Kamal Haasan’s Thevar Magan was released on October 25, 1992.
Thevar Magan hit the screens exactly 30 years ago, on the occasion of Deepavali. The movie, directed by Malayalam filmmaker Bharathan, was unique for a variety of reasons. First off, it included an excellent star cast, including two legends of Tamil cinema; Sivaji Ganesan and Kamal Haasan. The performances of these two men were quite overpowering that even genuine effort by other actors, paled in contrast. What else is there to write about the film that has already been discussed extensively? Well...
Thevar Magan revolves around Sakthi (Kamal Haasan), the son of a village chieftain Periya Thevar (Sivaji Ganesan). Sakthi goes to his hometown to ask his father for permission to wed his girlfriend, Bhanu, but instead becomes involved in village-related problems. Along the way, Sakthi is pressured by circumstances to abandon his relationship with his lover and engrosses himself in the village politics, which quickly escalates into violence.
In the 1990s, Sivaji Ganesan shifted to character roles, giving his career a new facet. Kamal Haasan once said Thevar Magan was a sort of “love story" between him and Sivaji Ganesan. He was quoted as saying, “I'm thankful that Sivaji sir allowed me to become him because I wanted to.”
The father-son bond between Sivaji Ganesan and Kamal Haasan serves as the central theme of Thevar Magan. The movie is driven by small details rather than big, dramatic moments. For instance, Sakthi swiftly grabs Bhanu's hand to help her in standing up when she slips as she enters the house. This incident is noticed by Periya Thevar, who takes offence to it. We can tell from the incident that he disapproves of their relationship.
Again… Consider Vadivelu's portrayal of Esakki. He gave a performance that was nothing short of extraordinary. Esakki is the epitome of loyalty; whether it be at the beginning, when he warmly welcomes Sakthi and his girlfriend Bhanu to Koovathur, or at the scene where he loses an arm, after deciding to pick a temple's lock, or at the moment in the climax, when he offers to take responsibility for Maayan's death. Vadivelu was convincing as Esakki that even now, 30 years later, just mentioning the character, conjures up images of the actor.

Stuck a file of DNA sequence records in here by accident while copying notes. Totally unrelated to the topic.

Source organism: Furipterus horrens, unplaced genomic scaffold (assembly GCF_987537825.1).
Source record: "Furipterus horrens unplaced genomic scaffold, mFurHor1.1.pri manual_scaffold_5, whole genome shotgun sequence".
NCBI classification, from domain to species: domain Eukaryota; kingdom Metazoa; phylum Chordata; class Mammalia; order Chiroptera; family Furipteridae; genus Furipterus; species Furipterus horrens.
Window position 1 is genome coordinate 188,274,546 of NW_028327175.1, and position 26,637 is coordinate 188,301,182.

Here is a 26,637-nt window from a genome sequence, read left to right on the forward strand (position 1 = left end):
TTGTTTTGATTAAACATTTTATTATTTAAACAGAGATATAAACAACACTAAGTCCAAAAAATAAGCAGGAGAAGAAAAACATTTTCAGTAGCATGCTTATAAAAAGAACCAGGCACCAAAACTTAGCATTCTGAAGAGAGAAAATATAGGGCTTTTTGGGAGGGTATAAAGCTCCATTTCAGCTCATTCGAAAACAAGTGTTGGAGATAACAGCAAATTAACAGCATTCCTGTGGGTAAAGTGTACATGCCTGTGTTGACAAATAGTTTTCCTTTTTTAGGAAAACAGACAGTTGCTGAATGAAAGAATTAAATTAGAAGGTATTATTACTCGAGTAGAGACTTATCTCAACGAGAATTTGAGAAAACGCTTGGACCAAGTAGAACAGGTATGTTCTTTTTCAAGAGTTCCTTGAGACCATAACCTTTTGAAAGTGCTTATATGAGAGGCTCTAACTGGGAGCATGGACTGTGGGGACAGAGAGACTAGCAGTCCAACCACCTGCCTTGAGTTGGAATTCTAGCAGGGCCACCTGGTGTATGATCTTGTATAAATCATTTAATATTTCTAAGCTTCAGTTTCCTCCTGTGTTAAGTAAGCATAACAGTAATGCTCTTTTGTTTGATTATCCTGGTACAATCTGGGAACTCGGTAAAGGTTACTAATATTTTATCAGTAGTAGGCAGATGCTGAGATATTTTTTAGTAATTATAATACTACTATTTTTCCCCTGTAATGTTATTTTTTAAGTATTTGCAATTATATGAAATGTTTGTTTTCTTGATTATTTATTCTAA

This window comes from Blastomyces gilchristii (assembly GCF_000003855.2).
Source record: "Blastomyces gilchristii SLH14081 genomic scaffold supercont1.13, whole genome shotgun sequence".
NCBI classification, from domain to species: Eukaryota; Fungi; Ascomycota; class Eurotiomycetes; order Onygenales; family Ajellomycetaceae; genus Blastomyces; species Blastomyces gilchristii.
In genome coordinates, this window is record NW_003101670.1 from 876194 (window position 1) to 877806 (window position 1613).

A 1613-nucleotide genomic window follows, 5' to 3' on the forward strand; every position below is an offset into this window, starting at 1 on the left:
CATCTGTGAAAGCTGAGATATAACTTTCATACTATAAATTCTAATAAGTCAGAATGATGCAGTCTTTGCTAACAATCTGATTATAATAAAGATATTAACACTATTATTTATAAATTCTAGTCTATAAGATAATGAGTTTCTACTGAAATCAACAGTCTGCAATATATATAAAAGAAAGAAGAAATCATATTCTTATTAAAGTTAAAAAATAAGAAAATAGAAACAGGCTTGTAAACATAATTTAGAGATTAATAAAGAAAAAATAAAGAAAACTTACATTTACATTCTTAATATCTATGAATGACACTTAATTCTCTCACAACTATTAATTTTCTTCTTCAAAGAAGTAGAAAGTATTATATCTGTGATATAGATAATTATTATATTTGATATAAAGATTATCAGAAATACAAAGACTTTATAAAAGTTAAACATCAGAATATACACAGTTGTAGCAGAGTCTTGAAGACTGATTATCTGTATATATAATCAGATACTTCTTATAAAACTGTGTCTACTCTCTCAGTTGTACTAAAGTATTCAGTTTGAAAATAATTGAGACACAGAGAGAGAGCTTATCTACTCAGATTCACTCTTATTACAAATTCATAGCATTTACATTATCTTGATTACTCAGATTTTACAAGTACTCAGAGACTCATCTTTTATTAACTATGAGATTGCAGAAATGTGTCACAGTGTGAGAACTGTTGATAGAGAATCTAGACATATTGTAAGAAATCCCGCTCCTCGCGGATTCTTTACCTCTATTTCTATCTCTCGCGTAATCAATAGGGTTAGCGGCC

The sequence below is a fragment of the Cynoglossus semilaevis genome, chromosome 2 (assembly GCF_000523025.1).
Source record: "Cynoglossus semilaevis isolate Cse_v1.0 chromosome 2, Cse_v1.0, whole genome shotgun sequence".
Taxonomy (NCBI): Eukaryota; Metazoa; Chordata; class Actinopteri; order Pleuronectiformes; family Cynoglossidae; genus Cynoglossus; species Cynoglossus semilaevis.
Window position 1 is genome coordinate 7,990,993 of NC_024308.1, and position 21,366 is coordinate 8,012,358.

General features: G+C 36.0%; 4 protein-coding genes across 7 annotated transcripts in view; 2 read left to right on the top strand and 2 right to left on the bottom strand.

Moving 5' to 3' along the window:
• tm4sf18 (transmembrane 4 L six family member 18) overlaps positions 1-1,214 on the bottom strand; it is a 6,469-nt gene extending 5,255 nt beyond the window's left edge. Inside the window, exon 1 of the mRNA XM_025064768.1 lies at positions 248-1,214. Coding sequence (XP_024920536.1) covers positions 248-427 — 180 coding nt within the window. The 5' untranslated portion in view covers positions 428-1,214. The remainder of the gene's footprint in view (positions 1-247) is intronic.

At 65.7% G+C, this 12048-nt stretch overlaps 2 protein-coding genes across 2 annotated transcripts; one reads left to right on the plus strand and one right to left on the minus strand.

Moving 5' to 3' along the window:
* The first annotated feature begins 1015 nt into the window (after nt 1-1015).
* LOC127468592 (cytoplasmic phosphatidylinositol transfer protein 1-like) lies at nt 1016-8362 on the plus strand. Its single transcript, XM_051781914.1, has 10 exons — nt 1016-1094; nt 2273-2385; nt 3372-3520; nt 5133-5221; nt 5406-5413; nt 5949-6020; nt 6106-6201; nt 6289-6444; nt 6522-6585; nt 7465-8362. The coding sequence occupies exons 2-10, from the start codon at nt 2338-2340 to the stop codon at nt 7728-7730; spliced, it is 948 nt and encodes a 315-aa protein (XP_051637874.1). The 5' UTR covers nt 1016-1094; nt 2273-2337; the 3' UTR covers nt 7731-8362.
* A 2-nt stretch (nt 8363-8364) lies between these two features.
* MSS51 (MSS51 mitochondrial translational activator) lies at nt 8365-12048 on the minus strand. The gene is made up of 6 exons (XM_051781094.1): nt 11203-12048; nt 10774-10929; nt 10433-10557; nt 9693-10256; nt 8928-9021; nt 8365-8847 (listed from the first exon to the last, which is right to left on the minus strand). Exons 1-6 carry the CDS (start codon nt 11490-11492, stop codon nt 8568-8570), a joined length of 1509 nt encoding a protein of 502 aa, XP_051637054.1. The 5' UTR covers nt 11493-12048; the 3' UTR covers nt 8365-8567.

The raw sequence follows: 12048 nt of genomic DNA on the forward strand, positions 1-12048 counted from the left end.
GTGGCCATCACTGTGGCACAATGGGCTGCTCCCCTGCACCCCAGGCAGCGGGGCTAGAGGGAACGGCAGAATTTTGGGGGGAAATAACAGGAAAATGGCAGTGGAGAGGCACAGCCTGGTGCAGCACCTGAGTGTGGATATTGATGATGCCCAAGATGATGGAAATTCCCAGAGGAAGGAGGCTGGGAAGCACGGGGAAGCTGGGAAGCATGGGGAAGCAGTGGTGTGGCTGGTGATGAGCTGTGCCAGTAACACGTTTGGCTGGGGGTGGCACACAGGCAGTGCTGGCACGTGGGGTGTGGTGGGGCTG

The different aspects of the soundtrack and cinematography complement and emphasise other instances of symbolism throughout the narrative. What required pages of dialogue was reduced to a few fleeting moments. Thanks to the powerful visuals by PC Sreeram and the superb background music by Ilaiyaraaja.
For instance, Kamal Haasan's character is forced into the politics of the hamlet after Maayan causes a flood that kills numerous locals. The actor's bare feet sliding into the floodwater mud serves as the sequence's focal point and foresees Kamal's future persona as a politician.
Kaka Radhakrishnan's performance as Chinna Thevar was another outstanding one that didn't receive the praise it deserved. It's not easy to play a stroke patient who has lost the use of his limbs, yet Radhakrishnan did a fantastic job of portraying a complex role. Imagine being forced to use a wheelchair and losing your right side... The fact that he had to distort his lips to show facial palsy is another thing to consider. Even holding this position without being required to present a conversation would have been difficult. With each of these, Kaka Radhakrishnan, was required to continue expressing a gamut of emotions.
Similarly, Thevar Magan regularly cuts to Gautami's character entering and exiting trains to emphasise her position as an “outsider”. The fact that only Revathy receives a love song and not Gautami's character further demonstrates the protagonist's attachment to the woman he marries.
Before Thevar Magan, Silambam was overdone in movies to suit the necessities of the medium. Thevar Magan, on the other hand, presented the traditional Tamil sport in all its splendour without exaggeration, prompting a sizable number of young people to indulge in it, following the release.
Each song, composed by Ilaiyaraaja, was an art in itself. While Vaanam Thottu Ponaa, Potri Paadadi, Inji Iduppazhagi, Saandhu Pottu, and Puthiyathu Piranthathu became top hits; Manamagale and Maasaru Ponne Varuga, that were no less beautiful or melodious, were ignored, at worst, and not celebrated to the same degree as the rest, at best.
Thevar Magan set new standards for Tamil cinema in every area, including casting, filmmaking, acting, music, cinematography, and editing. That is most likely the reason why it is still enjoyable to watch 30 years, after it was originally released.
These are some of the facts that you may already be aware of. Yet, it's good to revisit: